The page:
September has arrived, but motorcycle season is far from over in Ontario – in the province’s south region, fall foliage makes October one of the best months of the year to enjoy a long weekend ride. Unfortunately, as every Ontario motorcycle accident lawyer knows, motorcycle riding comes with inherent risks.
Last month, the British Columbia Coroners Service announced that 30 motorcyclists had died so far in 2018, twice as many as the year before. Eighteen of those deaths came in July, alone. Several months earlier, in May, the Ontario Provincial Police (OPP) released data showing that fatal Ontario motorcycle accidents had reached a 10-year high in 2017.
“Over and above marking a 10-year high, what made last year’s 48 motorcyclist deaths particularly tragic was the fact that almost half (22) of the motorcycle drivers were not the at-fault driver,” the police service said in a release.
In British Columbia, speed and impairment are the most common causes of fatal motorcycle crashes.
“Speed is the leading factor for motorcycle crashes,” said Lindsay Matthews, ICBC interim vice-president responsible for road safety, in a release. “It makes it difficult to respond to unexpected events, or to correct for errors. ICBC strongly encourage motorcyclists to keep within posted speed limits at all times, and to wear full protective gear to protect themselves in the event of a crash.”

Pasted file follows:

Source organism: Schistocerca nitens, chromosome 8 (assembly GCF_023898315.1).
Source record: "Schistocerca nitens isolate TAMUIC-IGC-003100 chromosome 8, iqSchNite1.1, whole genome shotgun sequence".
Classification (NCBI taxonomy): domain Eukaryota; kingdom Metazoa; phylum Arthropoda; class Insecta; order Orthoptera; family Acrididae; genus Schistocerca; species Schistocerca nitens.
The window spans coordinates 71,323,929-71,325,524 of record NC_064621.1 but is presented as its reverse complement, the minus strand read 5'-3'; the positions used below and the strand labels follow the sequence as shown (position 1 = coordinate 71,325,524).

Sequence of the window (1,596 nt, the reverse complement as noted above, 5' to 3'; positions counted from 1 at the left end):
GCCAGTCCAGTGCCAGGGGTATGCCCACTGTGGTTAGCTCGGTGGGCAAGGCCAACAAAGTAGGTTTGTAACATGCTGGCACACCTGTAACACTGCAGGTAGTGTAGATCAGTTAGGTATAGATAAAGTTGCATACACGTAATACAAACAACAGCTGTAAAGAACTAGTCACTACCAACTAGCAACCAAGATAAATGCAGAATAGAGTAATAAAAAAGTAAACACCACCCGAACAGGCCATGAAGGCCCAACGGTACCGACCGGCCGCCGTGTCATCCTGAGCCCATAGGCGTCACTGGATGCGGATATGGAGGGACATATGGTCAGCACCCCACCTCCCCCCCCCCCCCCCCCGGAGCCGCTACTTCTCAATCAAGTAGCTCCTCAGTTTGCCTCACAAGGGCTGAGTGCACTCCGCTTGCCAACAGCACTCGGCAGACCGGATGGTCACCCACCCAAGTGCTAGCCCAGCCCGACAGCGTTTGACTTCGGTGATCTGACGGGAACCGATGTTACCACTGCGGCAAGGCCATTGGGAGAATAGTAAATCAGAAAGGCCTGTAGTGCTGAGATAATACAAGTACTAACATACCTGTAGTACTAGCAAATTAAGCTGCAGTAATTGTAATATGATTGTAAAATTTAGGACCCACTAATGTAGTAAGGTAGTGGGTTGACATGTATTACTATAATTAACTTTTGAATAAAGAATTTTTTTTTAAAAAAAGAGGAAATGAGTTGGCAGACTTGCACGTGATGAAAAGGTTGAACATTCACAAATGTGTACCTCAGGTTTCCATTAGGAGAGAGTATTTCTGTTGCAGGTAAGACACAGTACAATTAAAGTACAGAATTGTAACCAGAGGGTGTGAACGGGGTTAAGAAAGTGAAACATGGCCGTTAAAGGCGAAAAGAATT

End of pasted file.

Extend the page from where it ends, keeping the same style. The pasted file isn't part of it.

Environmental factors also contributed to about a quarter of the deaths in BC.
Any Ontario motorcycle accident lawyer can tell you to wear your helmet and reduce your speed, but what else can Ontario motorcyclists do to avoid accidents this fall?
- Wear full riding gear: protective apparel can mean the difference between a mild and serious injury
- Ride defensively: assume other drivers can’t see you; keep your headlights on and avoid drivers’ blind spots
- Never drive while inebriated
- Inspect your motorcycle prior to your ride: check tires for cracks, bulges, and wear; look for oil or gas leaks; make sure your headlights are working; keep tabs on hydraulic and coolant fluid levels; ensure the clutch and throttle are working smoothly; adjust mirrors as necessary; test the horn; test the brakes at a low speed.
If you or someone you love has been injured in a motorcycle accident, contact Neinstein Personal Injury Lawyers as soon as possible to speak with an experienced Ontario motorcycle accident lawyer. Our team can help you understand your legal options and provide guidance as you take the first steps on your road to recovery.
Image credit: Mikey O./Wikimedia Commons
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